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Mary Phelan, who died in 2018, holds a poster of her sister Jo Jo Dullard at a demonstration in 1997. Leon Farrell/

'A young woman disappeared without a trace': What happened to Jo Jo Dullard?

Gardaí today confirmed they have upgraded their investigation into the disappearance of Josephine ‘Jo Jo’ Dullard to a murder inquiry.

GARDAÍ HAVE UPGRADED their investigation into the disappearance of Josephine ‘Jo Jo’ Dullard 25 years ago to a murder investigation.

An Garda Síochána’s Serious Crime Review Team recently examined the case and recommended upgrading the investigation.

Jo Jo’s family have been campaigning for information since her disappearance in November 1995.

Jo Jo was born in Callan, Co Kilkenny, on 25 January 1974 and was 21 years old when she went missing.

She left her home in Callan at 8.30am on 9 November 1995 to travel by bus to Dublin.

She met some friends in Bruxelles Pub on Harry Street, just off Grafton Street, and stayed with them for the afternoon.

Jo Jo went to Busárus bus station at approximately 10pm. She missed the last bus home, so boarded a bus to Kildare instead and arrived in Naas at around 10.50pm.

Jo Jo hitched a lift from a driver in Naas who dropped her off in Kilcullen, Co Kildare, near the edge of the motorway. At about 11.15pm JoJo hitched another lift from here and was dropped off in Moone in Co Kildare at around 11.35pm.

She called her friend from a phone box in Moone and explained that she missed her bus and was going to hitch her way home. She interrupted the conversation briefly and when she returned to the call she told her friend that a car had pulled up and offered her a lift. She was never heard from again.

There were unconfirmed reports of a woman matching Jo Jo’s description being seen in Toyota Carina-type car that night.

file-photo-gardae-have-upgraded-their-investigation-into-the-disappearance-of-josephine-ojo-joo-dullard-25-years-ago-to-a-murder-investigation-the-21-year-old-missed-a-direct-bus-home-from-dublin-to A memorial to missing woman Jo Jo Dullard in Moone, Kildare.

A major search was launched in the days and weeks following her disappearance.

In an interview with RTÉ News broadcast on 14 November 1995, five days after Jo Jo’s disappearance, Garda Superintendent Vincent Duff said: “We are naturally very concerned. She is 21 years of age but she did leave home on Thursday morning and didn’t indicate to anybody that she didn’t intend on returning home that day and the expectation was that she would.”

Jo Jo’s family have campaigned continuously for information on her disappearance in the last 25 years, working with gardaí and holding protests outside Leinster House and elsewhere.

Jo Jo’s sister Mary Phelan and brother Tom Dullard died in 2018 and 2001 respectively, never knowing what happened to her.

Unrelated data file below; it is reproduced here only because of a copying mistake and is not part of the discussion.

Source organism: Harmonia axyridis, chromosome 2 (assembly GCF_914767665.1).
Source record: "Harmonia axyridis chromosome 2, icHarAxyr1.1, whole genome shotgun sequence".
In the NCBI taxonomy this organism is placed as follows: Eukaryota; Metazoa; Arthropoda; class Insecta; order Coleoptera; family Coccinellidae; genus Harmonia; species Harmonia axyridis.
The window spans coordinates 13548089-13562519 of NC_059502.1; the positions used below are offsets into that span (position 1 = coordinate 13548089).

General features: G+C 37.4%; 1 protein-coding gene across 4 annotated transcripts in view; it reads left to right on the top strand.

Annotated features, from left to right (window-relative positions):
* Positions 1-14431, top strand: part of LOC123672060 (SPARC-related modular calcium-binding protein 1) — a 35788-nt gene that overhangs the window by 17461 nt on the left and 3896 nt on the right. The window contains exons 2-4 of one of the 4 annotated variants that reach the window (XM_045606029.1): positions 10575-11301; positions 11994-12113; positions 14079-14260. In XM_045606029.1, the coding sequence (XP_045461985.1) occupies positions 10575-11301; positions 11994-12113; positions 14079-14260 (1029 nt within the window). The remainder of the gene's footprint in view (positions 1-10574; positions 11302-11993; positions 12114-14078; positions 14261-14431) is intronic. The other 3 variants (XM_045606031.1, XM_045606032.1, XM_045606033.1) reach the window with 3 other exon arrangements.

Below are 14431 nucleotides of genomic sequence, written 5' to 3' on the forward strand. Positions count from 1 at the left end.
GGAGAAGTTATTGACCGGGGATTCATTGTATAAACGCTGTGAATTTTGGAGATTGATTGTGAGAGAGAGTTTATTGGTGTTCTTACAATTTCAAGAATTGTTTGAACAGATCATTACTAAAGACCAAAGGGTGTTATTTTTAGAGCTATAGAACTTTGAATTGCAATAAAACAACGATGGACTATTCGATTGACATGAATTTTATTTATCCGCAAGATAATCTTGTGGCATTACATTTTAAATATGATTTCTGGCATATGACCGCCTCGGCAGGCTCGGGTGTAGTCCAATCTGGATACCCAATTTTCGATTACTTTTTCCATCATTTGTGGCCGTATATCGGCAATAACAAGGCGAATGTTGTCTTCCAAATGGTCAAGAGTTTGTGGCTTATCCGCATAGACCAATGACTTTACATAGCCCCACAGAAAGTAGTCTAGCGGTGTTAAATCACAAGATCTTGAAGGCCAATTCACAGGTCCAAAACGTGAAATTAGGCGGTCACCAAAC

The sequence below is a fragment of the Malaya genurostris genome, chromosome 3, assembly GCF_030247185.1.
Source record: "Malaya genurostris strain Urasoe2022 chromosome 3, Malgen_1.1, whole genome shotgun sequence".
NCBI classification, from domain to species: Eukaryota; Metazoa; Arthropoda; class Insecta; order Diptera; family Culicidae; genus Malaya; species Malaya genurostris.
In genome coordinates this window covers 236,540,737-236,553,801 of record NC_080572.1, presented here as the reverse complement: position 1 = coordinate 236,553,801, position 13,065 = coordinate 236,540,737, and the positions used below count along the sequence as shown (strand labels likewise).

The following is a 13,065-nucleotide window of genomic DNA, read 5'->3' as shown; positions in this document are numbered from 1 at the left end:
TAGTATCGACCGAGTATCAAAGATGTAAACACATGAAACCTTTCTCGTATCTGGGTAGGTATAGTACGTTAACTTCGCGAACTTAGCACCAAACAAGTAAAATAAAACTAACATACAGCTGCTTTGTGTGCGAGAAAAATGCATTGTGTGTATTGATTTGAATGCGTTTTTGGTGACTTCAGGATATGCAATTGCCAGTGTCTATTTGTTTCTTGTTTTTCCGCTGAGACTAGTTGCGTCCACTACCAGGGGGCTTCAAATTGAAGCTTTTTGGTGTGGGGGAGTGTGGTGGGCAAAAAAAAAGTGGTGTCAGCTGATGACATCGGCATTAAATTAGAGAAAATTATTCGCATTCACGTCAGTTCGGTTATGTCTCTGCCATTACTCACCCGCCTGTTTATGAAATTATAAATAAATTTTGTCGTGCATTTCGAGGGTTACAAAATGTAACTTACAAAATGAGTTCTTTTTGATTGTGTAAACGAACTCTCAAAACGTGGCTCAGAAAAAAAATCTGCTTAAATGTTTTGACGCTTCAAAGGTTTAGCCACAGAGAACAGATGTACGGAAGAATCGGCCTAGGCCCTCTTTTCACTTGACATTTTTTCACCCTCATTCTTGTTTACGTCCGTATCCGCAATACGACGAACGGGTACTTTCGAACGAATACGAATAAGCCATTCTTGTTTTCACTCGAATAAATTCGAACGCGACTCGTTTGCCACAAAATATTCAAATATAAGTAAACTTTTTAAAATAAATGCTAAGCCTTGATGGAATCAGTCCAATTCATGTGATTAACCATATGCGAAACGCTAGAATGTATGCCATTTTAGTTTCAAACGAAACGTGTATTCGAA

‘Disappeared without a trace’

In a fresh appeal in November 2019, their sister Kathleen Bergin issued the following statement:

“Twenty-four years have passed and there is still no sign of Jo Jo. There were no mobile phones or tablets in 1995, there were no texts or apps to contact a friend or a family member, to tell them, ‘I’ll be home soon’ or ‘I love you’, no way to trace where a person is.

“Twenty-four years ago a young woman disappeared without a trace, a young woman who was starting out on a new adventure in life, a life that was stripped away. Can you see her?

“A beautiful young lady, dark shoulder-length hair, a beautiful smile and looking forward to her future. Can you picture her? Can you see her? Can you imagine if that was your daughter, your sister, your niece or your best friend? Can you see her now?

“Can you imagine not being able to reach out and touch that person’s hand anymore, not being able to give that person a hug anymore, not being able to tell them you love them anymore?

“When someone goes missing, it has a devastating effect on the family, her friends and the community. Our brother Tom and sister Mary have passed away not knowing what happened to Jo.

“She poured her heart and her soul into trying to find her, even up to the last moments of her life. It’s time for Jo Jo to come back home to her family and be laid to rest with her Mam and Dad.”

Kathleen and her family were driving forces behind Operation Trace, set up by former Garda Commissioner Pat Byrne in 1998 to investigate the cases of six young women who disappeared from the Leinster area over a five-year period: Jo Jo Dollard, Fiona Sinnott, Deirdre Jacob, Ciara Breen, Fiona Pender and Annie McCarrick.

Gardaí held a press conference in Kildare today, confirming that the investigation has been upgraded to a murder inquiry. 

“Today marks another traumatic day for Jo Jo’s family as her case is publicly confirmed to be now an active murder investigation. An Garda Síochána is resolute in our determination to provide answers for Jo Jo’s family and bring her murderer to justice,” a spokesperson said. 

Anyone with any information, “no matter how small or insignificant they might believe it to be”, have been asked to contact Kildare Garda Station on 045 527 730 or any garda station. Anyone who wishes to provide information confidentially should contact the Garda Confidential Line on 1800 666 111.

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